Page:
AusCERT Week in Review for 13th July 2018 13 Jul 2018


AusCERT Week in Review
13 July 2018

Two package compromises this week serve as a reminder that we all rely on each other's code, which few of us have the luxury of auditing. ESLint, a linter for JavaScript-family languages, published a malicious package which stole Node Package Manager credentials from developers.

(While I have this soapbox, linters are great and should be used for any code you write - even if that's "only" shell scripting, try out ShellCheck!)

Microsoft Patch Tuesday also took place this week, with more vulns which could hijack Edge purely from opening a malicious page. If your users ask why they're advised to delete spam emails, you can point them to the presence of these bugs in almost every Patch Tuesday.

In accordance with tradition, here are some interesting news articles from the week:



Patch Tuesday, July 2018 Edition
Author: Brian Krebs
Date: 10 July 2018
https://krebsonsecurity.com/2018/07/patch-tuesday-july-2018-edition/

Microsoft and Adobe each issued security updates for their products today. Microsoft’s July patch batch includes 14 updates to fix more than 50 security flaws in Windows and associated software. Separately, Adobe has pushed out an update for its Flash Player browser plugin, as well as a monster patch bundle for Adobe Reader/Acrobat.



Postmortem for Malicious Packages Published on July 12th, 2018
Author: ESLint Project
Date: 12 July 2018
https://eslint.org/blog/2018/07/postmortem-for-malicious-package-publishes

On July 12th, 2018, an attacker compromised the npm account of an ESLint maintainer and published malicious versions of the eslint-scope and eslint-config-eslint packages to the npm registry. On installation, the malicious packages downloaded and executed code from pastebin.com which sent the contents of the user’s .npmrc file to the attacker. An .npmrc file typically contains access tokens for publishing to npm.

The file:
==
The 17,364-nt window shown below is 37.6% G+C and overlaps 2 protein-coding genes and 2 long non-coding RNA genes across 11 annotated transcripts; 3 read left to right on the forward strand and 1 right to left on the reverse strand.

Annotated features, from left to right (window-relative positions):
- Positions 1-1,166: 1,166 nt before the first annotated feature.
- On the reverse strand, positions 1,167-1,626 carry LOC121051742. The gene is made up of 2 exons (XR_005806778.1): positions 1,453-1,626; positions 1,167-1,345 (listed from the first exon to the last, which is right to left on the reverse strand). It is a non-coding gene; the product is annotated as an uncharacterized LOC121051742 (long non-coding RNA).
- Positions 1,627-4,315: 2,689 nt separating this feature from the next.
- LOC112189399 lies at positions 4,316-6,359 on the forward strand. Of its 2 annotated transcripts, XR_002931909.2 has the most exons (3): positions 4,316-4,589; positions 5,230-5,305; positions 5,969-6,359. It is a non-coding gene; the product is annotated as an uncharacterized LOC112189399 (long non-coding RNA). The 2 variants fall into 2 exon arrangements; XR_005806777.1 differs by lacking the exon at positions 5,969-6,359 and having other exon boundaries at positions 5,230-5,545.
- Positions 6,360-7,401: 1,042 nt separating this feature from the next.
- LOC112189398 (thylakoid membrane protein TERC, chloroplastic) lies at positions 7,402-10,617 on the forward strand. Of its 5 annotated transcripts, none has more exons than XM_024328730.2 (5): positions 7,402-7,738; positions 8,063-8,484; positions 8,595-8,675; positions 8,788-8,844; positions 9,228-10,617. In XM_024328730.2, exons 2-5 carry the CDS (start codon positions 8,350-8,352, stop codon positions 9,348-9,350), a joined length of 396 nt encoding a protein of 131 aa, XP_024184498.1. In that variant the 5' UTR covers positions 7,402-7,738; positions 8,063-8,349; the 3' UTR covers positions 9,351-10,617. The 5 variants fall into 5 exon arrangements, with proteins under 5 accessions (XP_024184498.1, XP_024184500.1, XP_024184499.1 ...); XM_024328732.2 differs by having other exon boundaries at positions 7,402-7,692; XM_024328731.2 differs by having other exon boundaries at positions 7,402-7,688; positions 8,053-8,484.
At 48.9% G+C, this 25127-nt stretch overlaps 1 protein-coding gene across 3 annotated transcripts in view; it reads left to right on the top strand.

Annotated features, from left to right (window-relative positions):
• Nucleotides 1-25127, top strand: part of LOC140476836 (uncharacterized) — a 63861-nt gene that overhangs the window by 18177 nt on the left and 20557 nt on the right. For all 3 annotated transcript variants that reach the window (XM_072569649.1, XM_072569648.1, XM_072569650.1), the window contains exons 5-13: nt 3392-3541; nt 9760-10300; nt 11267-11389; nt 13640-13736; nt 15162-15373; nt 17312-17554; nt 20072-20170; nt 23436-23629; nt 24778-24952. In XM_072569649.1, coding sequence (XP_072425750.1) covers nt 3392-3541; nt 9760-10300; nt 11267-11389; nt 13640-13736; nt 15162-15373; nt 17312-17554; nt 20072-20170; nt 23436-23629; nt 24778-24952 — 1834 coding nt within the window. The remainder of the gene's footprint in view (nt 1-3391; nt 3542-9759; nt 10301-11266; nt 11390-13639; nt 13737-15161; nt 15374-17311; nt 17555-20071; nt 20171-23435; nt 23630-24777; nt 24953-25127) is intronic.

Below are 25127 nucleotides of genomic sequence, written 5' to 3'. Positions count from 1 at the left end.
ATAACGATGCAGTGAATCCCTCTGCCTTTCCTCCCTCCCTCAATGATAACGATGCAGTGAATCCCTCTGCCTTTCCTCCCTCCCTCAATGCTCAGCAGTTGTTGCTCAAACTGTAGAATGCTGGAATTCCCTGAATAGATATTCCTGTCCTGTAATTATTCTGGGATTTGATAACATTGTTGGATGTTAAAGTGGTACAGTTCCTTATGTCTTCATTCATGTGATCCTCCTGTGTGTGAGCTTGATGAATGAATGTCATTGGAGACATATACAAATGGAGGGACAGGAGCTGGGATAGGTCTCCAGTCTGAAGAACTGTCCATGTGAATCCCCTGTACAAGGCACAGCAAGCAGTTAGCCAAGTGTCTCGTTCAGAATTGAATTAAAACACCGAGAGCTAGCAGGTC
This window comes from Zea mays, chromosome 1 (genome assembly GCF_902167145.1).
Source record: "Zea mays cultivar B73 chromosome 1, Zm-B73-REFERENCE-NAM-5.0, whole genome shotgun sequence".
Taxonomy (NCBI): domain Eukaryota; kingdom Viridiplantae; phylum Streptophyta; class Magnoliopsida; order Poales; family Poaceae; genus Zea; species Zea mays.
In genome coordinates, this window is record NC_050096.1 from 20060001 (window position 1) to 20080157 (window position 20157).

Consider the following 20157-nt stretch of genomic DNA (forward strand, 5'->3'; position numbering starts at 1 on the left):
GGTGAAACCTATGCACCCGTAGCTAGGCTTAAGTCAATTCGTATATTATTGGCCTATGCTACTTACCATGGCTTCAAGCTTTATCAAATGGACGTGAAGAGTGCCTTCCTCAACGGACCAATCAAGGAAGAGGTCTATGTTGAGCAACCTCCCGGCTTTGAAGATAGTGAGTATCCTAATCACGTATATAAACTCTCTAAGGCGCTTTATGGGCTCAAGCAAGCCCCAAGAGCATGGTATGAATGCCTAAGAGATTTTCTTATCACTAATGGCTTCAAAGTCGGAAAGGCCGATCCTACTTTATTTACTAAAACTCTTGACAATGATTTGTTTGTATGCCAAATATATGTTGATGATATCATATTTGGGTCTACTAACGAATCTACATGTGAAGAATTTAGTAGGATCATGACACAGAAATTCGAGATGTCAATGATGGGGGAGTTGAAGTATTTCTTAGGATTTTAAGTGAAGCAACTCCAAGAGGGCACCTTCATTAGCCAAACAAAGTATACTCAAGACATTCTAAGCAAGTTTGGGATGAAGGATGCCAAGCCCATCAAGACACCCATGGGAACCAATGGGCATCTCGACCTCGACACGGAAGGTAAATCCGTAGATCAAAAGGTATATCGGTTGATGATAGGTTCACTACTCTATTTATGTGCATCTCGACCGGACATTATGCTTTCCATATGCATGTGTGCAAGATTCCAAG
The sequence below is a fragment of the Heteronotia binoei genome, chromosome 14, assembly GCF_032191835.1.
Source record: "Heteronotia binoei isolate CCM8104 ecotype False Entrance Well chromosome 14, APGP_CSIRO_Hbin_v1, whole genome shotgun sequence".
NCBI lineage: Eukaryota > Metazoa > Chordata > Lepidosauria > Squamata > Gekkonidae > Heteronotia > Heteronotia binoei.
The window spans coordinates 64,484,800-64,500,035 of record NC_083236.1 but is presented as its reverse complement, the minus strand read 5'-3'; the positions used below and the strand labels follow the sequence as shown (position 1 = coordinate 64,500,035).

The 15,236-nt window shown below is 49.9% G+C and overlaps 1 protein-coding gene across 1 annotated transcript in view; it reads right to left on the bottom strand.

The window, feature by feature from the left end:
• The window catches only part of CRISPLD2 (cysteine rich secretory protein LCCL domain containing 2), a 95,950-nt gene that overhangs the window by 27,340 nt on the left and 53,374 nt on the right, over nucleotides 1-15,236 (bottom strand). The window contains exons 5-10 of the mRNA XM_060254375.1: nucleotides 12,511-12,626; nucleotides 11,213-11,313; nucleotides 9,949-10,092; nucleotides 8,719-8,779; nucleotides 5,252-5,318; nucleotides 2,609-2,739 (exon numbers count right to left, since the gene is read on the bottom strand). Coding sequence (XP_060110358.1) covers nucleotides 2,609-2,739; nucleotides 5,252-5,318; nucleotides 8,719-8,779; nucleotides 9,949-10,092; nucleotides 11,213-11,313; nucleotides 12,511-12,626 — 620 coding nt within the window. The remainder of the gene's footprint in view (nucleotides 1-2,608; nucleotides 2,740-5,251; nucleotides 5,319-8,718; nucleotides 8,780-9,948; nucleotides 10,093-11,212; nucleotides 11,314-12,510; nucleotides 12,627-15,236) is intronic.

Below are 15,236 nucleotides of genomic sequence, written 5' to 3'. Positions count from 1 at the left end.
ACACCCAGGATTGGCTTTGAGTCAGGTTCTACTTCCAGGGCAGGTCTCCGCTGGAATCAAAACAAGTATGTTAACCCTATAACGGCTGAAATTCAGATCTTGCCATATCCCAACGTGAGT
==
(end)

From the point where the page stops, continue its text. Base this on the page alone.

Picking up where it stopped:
The malicious package versions are eslint-scope@3.7.2 and eslint-config-eslint@5.0.2, both of which have been unpublished from npm. The pastebin.com paste linked in these packages has also been taken down.



Malware Found in Arch Linux AUR Package Repository
Author: Catalin Cimpanu
Date: 10 July 2018
https://www.bleepingcomputer.com/news/security/malware-found-in-arch-linux-aur-package-repository

Malware has been discovered in at least three Arch Linux packages available on AUR (Arch User Repository), the official Arch Linux repository of user-submitted packages.
[...] No other malicious actions were observed, meaning the acroread package wasn't harming users' systems, but merely collecting data in preparation for... something else.



Airport security card company reveals data hack as AFP investigates
Author: ABC News
Date: 12 July 2018
http://www.abc.net.au/news/2018-07-12/afp-investigating-airport-security-card-data-hack/9981796

A company that issues Aviation Security Identity Cards (ASICs) — designed to stop organised criminals and terrorists from accessing planes and other restricted airport zones — has been hacked, leading to concerns that Australian airport security may have been compromised as a result.



Here are this week's noteworthy security bulletins (in no particular order):

1. ESB-2018.2011 - [Appliance] Universal Robots Robot Controllers: Multiple vulnerabilities
https://www.auscert.org.au/bulletins/65058

Industrial robots would execute arbitrary code sent to certain TCP ports.

2. ESB-2018.2021 - ALERT [UNIX/Linux][Debian] cups: Multiple vulnerabilities
https://www.auscert.org.au/bulletins/65098

The Common UNIX Printing System patched a root compromise vulnerability.

3. ESB-2018.1984 - [Apple iOS] Apple iOS: Multiple vulnerabilities
https://www.auscert.org.au/bulletins/64922

Multiple memory corruption and data leak issues in WebKit, used by Safari & other browsers, plus a crash when a China-region phone received the Taiwanese flag emoji.

4. ESB-2018.1756.2 - UPDATE [Win][UNIX/Linux] BIND: Multiple vulnerabilities
https://www.auscert.org.au/bulletins/63966

Regression caused defaults to work incorrectly in the BIND nameserver, allowing denials of service (including DNS reflection attacks) and examining the DNS cache.



Stay safe, stay patched and have a good weekend,
David and the team at AusCERT


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